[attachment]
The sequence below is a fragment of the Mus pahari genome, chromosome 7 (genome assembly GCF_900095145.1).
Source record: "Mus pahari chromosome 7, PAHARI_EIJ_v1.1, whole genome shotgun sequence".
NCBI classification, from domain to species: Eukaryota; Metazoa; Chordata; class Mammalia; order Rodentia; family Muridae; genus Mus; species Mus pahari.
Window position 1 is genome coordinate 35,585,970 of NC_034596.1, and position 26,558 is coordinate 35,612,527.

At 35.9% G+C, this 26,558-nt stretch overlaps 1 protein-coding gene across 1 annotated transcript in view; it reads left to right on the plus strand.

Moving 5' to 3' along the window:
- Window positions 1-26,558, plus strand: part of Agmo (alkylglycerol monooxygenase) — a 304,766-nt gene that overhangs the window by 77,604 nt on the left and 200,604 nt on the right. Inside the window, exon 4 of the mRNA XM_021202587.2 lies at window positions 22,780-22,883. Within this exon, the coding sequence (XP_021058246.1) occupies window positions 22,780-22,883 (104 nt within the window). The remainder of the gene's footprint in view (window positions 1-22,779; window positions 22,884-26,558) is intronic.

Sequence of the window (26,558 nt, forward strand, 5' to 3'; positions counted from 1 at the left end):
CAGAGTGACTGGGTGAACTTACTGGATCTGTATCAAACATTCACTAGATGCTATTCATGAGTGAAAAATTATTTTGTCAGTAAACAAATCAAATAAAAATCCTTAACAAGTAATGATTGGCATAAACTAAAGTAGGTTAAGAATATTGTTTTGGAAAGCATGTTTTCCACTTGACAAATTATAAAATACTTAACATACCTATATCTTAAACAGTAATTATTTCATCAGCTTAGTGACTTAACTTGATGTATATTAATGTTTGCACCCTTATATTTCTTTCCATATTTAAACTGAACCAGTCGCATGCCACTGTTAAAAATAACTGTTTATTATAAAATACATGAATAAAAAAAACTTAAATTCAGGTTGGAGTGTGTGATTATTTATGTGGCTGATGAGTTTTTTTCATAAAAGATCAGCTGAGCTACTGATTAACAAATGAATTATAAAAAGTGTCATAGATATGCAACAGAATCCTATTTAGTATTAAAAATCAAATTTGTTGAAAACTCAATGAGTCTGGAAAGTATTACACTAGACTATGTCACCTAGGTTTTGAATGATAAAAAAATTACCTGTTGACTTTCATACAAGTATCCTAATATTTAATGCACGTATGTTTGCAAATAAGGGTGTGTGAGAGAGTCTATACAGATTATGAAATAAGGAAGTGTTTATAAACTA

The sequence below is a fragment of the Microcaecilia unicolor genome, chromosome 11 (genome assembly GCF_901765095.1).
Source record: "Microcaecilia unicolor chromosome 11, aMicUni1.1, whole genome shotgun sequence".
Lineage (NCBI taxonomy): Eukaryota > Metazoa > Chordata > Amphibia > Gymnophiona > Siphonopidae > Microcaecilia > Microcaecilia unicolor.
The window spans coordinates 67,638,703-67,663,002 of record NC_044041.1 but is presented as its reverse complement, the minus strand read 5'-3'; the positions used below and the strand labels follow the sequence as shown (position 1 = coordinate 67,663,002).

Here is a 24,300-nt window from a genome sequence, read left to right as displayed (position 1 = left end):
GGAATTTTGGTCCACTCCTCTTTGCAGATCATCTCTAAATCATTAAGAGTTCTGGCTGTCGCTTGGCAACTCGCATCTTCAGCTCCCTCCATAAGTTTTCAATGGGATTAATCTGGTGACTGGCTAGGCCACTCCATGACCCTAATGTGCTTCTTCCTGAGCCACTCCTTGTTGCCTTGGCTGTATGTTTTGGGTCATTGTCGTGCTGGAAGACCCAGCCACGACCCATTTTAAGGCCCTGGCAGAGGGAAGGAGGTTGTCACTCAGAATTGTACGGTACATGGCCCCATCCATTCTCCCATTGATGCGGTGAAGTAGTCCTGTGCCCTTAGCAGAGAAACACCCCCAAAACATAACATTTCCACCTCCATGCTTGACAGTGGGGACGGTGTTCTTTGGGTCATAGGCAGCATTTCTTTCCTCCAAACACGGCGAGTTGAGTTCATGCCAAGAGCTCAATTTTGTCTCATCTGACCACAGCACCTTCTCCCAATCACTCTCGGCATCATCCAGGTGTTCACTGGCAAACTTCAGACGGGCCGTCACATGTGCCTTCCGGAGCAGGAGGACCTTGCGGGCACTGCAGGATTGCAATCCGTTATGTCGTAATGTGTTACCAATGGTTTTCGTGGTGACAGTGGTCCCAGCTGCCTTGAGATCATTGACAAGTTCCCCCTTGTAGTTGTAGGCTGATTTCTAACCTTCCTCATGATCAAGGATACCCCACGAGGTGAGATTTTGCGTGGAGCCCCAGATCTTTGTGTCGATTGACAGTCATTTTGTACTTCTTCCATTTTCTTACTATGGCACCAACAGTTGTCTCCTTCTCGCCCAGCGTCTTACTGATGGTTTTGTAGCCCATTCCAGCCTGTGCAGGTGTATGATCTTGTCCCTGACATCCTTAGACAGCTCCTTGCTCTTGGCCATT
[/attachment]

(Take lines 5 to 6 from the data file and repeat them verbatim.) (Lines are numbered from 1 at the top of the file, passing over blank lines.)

At 35.9% G+C, this 26,558-nt stretch overlaps 1 protein-coding gene across 1 annotated transcript in view; it reads left to right on the plus strand.

Moving 5' to 3' along the window: